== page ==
Thursday, October 20, 2016

A Robe for Reading: 1760s Banyan. I suppose I need sleeves, don't I?

And it's time for Part Two of Three on the making of my Banyan, based on an example from the 1760s in the Los Angeles County Museum of Art.  As you might guess by the title, the majority of this post is on drafting the sleeves--the cuffs and collar are both quite simple.

For a recap, this particular garment is based on the one the LACMA provided a lovely pattern and information on.  However, while they provided a pattern, they do not tell you how to draft the garment so it fits you (their scaling grid is also terrible).

The way I do sleeves is fairly simple; essentially you take the measurements of the armscye, and transfer those to your sleevehead.  However, a word of warning that some parts of sleeve drafting--the hang of the arm in particular--are rather complicated, and something you will have to learn on your own (until I get good enough that I can explain it); when it comes to the lateral rotation (as swinging your arms normally) you want the top and bottom of the sleevehead to be in line with the natural hang of your arm.  As such, it may not hurt to mark the low point while the body is on your victim as well.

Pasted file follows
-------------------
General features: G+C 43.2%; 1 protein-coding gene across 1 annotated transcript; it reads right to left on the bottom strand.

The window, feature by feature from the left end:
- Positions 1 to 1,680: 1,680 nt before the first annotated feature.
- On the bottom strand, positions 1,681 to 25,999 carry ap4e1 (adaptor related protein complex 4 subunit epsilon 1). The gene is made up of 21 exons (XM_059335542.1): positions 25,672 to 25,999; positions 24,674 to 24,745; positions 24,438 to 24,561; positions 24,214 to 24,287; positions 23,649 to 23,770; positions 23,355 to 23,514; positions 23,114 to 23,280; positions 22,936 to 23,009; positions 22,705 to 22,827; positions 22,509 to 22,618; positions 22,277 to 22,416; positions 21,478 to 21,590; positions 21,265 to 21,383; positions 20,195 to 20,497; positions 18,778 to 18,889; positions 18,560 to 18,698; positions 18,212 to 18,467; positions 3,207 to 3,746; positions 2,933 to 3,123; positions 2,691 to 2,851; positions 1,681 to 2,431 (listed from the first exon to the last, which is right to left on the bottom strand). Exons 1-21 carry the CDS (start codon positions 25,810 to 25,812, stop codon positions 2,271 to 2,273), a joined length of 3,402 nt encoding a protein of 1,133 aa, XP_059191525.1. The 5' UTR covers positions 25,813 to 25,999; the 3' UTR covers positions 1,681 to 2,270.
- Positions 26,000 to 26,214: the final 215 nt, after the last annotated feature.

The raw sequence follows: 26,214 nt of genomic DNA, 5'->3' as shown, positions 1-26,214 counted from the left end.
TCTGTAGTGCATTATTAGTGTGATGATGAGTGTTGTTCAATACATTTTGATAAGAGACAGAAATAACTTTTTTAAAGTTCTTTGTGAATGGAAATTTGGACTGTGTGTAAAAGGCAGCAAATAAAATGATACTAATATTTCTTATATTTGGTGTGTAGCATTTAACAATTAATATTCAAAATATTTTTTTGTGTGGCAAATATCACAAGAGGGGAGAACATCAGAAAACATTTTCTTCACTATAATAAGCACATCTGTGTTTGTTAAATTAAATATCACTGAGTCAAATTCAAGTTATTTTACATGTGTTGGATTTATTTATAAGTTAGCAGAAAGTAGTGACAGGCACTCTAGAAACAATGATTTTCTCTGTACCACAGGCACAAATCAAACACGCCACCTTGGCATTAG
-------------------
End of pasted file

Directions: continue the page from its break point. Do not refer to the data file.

Tuesday, October 4, 2016

Featured Garment: Bottle Green Overcoat (1820s?)

And I'm jumping back to the Regency, to share an elegantly plain overcoat or redinote.  This Featured Garment will likely be fairly short.
The victim of my mangled descriptions this time is a wool overcoat from Augusta Auctions, in the style of early frock coats...i.e. a body coat with a waist seam. As it should be, with the given date of the 1820s.  It caught my attention because of the elongated look, and how low the buttons go (which is slightly unusual).  The following is the description from the Auction Site: